Amherst College alumna Pamela Rotner Sakamoto will explore the hardships and resilience of the Fukuhara family, featured in her book Midnight in Broad Daylight: A Japanese American Family Caught Between Two Worlds. In this single family lies the stories of U.S. Army interpreters, Japanese Imperial Army soldiers, the internment of U.S. citizens, and civilian victims of the bombing of Hiroshima.
An evening of compelling works by the artists graduating from the MFA Programs in Dance and en route to transforming the field. Works by Shayla-Vie Jenkins, Sarah Lass, and Sarah Seder.
Hampshire College Dance Program presents a dynamic evening of dance in its annual Winter Dance Concert on February 1-3, 2018 at 8pm in the Main Dance Studio Theater.
This concert of dances choreographed by Hampshire College students, and performed by students from across the Five Colleges, engages with diverse and complex subjects that are deeply human and pressingly timely – belonging, confrontation, the comfort of friends, loss, love. Each dance offers its unique embodied insight, urgent, celebratory, soothing or haunting. What results is a powerful night of dance that journeys through varied landscapes of playfulness, vulnerability, and the courage to break out of silence.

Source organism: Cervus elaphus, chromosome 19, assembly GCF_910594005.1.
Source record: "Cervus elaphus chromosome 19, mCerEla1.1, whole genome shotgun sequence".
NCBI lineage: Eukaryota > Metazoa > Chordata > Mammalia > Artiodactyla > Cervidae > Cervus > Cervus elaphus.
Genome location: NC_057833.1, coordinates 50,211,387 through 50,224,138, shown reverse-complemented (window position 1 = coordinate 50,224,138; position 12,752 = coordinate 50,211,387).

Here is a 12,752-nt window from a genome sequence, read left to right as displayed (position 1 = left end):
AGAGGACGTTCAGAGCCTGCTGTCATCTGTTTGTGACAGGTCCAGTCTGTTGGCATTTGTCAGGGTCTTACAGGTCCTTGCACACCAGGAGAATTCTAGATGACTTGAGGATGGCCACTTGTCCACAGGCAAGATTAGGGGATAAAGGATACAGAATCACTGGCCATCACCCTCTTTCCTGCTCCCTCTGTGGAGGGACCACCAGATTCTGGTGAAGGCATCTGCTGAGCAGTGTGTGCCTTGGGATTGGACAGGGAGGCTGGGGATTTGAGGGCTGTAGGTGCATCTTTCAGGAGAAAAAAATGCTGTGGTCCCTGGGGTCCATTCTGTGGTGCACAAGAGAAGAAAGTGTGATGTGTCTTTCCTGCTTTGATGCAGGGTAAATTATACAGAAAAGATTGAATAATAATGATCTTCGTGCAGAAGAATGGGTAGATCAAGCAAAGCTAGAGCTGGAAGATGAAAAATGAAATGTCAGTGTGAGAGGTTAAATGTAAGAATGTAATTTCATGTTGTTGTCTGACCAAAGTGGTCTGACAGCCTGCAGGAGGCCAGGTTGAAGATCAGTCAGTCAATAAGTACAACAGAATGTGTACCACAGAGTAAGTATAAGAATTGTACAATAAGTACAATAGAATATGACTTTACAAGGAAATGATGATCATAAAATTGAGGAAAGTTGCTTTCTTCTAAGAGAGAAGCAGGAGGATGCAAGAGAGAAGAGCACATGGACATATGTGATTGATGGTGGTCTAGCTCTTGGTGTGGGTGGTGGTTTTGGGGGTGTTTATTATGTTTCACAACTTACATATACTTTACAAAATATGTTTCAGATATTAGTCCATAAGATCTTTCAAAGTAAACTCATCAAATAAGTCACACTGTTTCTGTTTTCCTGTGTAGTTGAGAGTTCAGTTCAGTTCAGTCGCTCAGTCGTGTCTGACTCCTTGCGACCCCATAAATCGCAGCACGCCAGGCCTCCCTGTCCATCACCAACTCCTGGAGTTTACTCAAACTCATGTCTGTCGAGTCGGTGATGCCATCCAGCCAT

David Neumeyer, MD, Dean of admissions at Tufts University School of Medicine will present an overview of Tufts Medical School, talk about what medical schools look for in successful applicants, and discuss the admission review process.
Clara Irazábal-Zurita, professor of planning at the University of Missouri, Kansas City, speaks on "The Counter Land Grabbing of the Precariat: Housing Movements and Restorative Justice in Brazil."
Brazil’s precariat (politically organized in national social housing movements) are courageously pressing for a true urban reform in Brazil whose promise has been systematically delayed and subverted. By seizing vacant buildings and underused land, not only are these unsung heroes/heroines confronting neoliberalism in Brazil, but they are also unveiling the impossibility of neoliberalism to deliver socio-spatial justice to the poor. Through a restorative justice practice, the precariat goes beyond critique and show us an alternative project that would allow millions of Brazilians access to decent housing and through the alternative project, the right to the city and opportunity. As these housing experiences demonstrate, restorative justice deserves further exploration as an alternative planning model that combines the strengths of advocacy planning and communicative action while also reducing their drawbacks. This talk reflect is based on team ethnographic and planning studio work.